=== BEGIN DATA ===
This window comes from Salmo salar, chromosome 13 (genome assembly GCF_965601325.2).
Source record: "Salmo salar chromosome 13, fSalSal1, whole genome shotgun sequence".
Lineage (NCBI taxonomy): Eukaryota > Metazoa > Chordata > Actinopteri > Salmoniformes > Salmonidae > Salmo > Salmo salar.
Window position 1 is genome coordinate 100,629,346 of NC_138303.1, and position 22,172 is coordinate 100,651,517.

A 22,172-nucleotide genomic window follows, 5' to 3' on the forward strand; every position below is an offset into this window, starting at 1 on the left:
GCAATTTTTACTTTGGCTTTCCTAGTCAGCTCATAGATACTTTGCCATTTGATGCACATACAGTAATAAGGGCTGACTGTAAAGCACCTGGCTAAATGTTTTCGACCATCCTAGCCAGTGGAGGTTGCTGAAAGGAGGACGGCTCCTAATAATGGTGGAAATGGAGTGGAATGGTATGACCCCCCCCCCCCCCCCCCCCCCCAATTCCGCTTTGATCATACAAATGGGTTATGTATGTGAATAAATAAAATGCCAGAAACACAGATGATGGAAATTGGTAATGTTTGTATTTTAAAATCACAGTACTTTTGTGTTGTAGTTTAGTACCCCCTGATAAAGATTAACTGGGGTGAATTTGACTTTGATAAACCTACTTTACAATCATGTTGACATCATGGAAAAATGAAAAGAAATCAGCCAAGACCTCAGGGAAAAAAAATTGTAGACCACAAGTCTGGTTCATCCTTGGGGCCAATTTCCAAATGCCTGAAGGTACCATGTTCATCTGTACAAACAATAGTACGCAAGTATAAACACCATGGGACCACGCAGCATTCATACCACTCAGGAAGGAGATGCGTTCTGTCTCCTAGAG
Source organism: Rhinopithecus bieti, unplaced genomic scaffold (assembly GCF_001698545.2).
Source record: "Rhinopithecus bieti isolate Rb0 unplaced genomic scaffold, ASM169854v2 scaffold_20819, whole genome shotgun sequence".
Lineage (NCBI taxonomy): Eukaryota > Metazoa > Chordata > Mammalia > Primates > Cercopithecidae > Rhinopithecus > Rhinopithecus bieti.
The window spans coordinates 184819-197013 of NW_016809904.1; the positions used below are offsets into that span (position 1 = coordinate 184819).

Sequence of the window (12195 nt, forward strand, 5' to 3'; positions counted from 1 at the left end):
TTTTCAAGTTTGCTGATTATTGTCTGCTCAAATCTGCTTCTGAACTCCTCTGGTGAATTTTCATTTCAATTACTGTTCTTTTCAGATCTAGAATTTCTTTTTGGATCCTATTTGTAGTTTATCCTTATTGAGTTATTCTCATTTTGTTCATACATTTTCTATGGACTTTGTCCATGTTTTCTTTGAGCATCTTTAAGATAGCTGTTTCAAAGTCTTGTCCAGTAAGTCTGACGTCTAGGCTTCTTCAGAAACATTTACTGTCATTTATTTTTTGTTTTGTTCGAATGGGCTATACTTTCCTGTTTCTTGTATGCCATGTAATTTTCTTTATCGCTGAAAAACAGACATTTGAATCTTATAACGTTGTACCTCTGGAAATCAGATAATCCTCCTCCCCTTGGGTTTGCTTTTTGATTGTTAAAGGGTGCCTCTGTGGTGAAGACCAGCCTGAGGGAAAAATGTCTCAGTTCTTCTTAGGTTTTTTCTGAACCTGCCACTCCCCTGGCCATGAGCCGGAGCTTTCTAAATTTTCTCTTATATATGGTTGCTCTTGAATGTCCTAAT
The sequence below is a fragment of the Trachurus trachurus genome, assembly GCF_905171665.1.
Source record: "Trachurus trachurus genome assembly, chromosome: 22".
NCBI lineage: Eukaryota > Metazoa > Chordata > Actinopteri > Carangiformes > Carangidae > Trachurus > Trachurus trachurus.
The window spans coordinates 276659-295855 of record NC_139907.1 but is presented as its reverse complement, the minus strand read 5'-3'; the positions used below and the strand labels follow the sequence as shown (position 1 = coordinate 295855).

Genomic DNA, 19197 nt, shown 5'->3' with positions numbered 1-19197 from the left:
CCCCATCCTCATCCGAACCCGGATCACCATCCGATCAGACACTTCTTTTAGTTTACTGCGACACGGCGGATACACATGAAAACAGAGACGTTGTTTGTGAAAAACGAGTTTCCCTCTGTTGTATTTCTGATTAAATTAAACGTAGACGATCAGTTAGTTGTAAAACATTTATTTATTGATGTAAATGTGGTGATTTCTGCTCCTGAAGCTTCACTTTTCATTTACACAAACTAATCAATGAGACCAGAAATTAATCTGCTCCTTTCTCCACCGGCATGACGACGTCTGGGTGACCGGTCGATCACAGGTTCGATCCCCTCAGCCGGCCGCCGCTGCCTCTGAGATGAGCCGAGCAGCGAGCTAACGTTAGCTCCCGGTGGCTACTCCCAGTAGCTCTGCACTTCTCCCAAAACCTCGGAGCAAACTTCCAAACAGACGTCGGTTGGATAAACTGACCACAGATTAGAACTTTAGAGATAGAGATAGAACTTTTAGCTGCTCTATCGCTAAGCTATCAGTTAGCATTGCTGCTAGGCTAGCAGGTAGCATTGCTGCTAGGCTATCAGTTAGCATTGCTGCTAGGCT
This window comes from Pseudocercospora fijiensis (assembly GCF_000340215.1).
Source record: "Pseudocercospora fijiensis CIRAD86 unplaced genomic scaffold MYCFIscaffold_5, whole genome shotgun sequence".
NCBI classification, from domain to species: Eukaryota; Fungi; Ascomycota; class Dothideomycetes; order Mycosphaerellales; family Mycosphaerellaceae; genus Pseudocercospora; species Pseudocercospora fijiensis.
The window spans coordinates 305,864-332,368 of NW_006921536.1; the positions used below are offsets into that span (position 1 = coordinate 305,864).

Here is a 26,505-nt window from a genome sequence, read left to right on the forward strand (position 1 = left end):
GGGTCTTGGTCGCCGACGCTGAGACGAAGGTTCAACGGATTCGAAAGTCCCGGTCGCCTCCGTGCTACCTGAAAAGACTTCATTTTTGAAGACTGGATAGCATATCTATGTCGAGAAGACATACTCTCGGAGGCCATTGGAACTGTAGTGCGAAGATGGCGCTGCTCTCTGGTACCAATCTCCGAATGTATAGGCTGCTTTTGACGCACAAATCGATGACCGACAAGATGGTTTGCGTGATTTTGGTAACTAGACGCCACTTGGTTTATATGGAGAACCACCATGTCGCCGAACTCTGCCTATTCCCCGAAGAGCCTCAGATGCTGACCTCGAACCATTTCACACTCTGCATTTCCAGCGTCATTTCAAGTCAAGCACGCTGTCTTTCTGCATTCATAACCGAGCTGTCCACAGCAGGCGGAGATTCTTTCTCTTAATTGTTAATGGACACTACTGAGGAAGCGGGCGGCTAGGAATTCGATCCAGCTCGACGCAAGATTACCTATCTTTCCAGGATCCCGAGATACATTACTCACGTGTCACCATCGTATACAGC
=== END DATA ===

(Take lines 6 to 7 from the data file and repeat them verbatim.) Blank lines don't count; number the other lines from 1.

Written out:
GCAATTTTTACTTTGGCTTTCCTAGTCAGCTCATAGATACTTTGCCATTTGATGCACATACAGTAATAAGGGCTGACTGTAAAGCACCTGGCTAAATGTTTTCGACCATCCTAGCCAGTGGAGGTTGCTGAAAGGAGGACGGCTCCTAATAATGGTGGAAATGGAGTGGAATGGTATGACCCCCCCCCCCCCCCCCCCCCCCAATTCCGCTTTGATCATACAAATGGGTTATGTATGTGAATAAATAAAATGCCAGAAACACAGATGATGGAAATTGGTAATGTTTGTATTTTAAAATCACAGTACTTTTGTGTTGTAGTTTAGTACCCCCTGATAAAGATTAACTGGGGTGAATTTGACTTTGATAAACCTACTTTACAATCATGTTGACATCATGGAAAAATGAAAAGAAATCAGCCAAGACCTCAGGGAAAAAAAATTGTAGACCACAAGTCTGGTTCATCCTTGGGGCCAATTTCCAAATGCCTGAAGGTACCATGTTCATCTGTACAAACAATAGTACGCAAGTATAAACACCATGGGACCACGCAGCATTCATACCACTCAGGAAGGAGATGCGTTCTGTCTCCTAGAG
Source organism: Rhinopithecus bieti, unplaced genomic scaffold (assembly GCF_001698545.2).